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Goal Setting 101

Creating goals list on notepad on office desk surrounded with office supplies. White wooden work desk.

Have you ever asked someone where they want to be in 5 years and they shrug and say “I don’t know?” I GUARANTEE YOU they know, but they’re afraid to tell you. And, why? Because they haven’t taken the time to devise a plan for how to achieve their ideal life in 5 years.

Maybe you’re one of those people (which wouldn’t be surprising because less than half of the human population admits to setting goals);  I’m not here to judge.  But, what I am here to do is get your butt in gear because honestly, it’s just ridiculous that you could be THAT much closer to getting to where you want to be by doing the most simple thing…

Goal Setting!

By goal setting we accomplish a few different things:

That’s great, Alexis, but how’s it done?

There are many different ways to goal set as is evidenced by the myriad of goal setting templates and journals you can find online, but here’s what has worked for me.

Step 1: Have a conversation with yourself.  If you can’t be honest with yourself about what you really want in life, you for sure can’t be honest with someone else. Take the time to talk to yourself and figure out where it is you want to be in 5 years (*note that this process can be applied to goals of any length).  The most important part here is that you don’t let the opinions of others influence this internal dialogue.  This is about what YOU want, not what anyone else wants or worse, thinks you can or cannot achieve.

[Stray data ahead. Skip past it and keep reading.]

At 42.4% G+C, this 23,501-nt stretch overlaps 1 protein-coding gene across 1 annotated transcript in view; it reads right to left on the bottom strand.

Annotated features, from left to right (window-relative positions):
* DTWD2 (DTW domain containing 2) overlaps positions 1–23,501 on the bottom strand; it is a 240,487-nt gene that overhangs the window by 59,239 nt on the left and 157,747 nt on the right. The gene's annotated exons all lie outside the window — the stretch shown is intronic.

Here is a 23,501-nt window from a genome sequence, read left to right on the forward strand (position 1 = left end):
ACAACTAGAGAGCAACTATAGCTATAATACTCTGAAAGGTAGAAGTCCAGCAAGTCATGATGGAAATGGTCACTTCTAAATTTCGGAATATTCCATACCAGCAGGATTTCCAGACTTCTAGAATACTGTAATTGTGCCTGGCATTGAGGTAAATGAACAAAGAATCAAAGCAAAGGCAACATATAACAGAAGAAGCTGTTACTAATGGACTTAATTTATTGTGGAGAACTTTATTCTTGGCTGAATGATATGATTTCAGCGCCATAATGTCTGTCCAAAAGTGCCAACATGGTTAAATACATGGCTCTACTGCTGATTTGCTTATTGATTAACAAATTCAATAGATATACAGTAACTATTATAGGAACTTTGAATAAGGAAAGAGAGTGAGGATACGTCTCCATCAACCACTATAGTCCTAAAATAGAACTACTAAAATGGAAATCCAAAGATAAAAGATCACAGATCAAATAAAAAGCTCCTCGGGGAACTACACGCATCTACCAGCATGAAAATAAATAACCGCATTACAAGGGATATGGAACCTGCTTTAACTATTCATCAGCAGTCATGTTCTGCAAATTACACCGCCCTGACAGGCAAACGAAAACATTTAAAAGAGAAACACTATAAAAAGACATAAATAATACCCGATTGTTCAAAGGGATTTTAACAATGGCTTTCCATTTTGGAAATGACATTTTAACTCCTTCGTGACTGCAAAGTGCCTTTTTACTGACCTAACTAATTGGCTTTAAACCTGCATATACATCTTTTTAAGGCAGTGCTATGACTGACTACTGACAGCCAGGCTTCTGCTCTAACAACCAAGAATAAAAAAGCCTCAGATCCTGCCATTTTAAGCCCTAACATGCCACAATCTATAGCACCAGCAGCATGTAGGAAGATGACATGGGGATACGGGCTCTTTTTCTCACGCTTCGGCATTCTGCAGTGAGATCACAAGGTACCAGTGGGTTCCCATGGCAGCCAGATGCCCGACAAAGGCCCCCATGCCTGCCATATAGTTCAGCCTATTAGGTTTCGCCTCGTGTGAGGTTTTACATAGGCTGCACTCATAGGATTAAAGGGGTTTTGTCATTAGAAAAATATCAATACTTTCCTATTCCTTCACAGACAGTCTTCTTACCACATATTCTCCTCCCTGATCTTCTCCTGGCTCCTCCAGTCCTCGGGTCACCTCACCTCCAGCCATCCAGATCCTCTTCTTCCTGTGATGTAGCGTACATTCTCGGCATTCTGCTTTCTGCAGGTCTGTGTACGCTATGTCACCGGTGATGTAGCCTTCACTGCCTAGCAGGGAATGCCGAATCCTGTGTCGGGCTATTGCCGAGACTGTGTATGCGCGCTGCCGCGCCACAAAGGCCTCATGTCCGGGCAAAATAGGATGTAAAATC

Step 2: Once you have your large goals decided upon, you have to start thinking about the steps you can take to achieve them.  If we’re talking about a 5 year goal, we should start with 1 year goals to get there. 

For example, if your 5 year goal is to become a board member of a prestigious local chamber, your 1, 2, 3, and 4 year goals could be as follows:

Year 1: Attend every chamber meeting and networking event.

Year 2: Join a chamber committee.  

Year 3: Take on a high level position in said committee.

Year 4: Apply to be a junior board member AND get the position!

Step 3: It’s more than fine to leave your goal in 1 year chunks if you’re one of those people that ALWAYS accomplishes their New Year’s Resolutions.  If you’re not, and statistically speaking, you probably aren’t, you may want to break it down a bit further…

Continuing with the Board Member scenario…

Under year 1, you could list out each chamber meeting and networking event.  I personally like putting checkboxes by each task so that I can check them off as I go.

Under year 2, list out the committees you’re interested in.  Jot down reasons why you think each committee would be a good fit for you.  Do you have to apply to be involved with a committee?  Write the application deadline down.  List all of the committee meeting dates.

Year 3 will look similar to year 2.  Just switch out the list of committees you’re interested in with a list of potential committee positions.

Under year 4, write out the list of requirements necessary to become a junior board member.  Write down the application deadline.  Write down the meeting dates. 

A monthly or semi-monthly goal breakdown works great for me, but you know yourself better than anyone else.  If you feel like you need shorter term goals to keep you going, go for it!

Finally, just because you wrote it down does not mean that you have to accomplish it.  You are NOT a failure for pivoting.  Goals change, just be sure to keep working towards them, whatever they may be.

If you’re in need of good goal setting template to get you started, I’ve got you covered.  Just type your name and email in the form below and I’ll send it right over!

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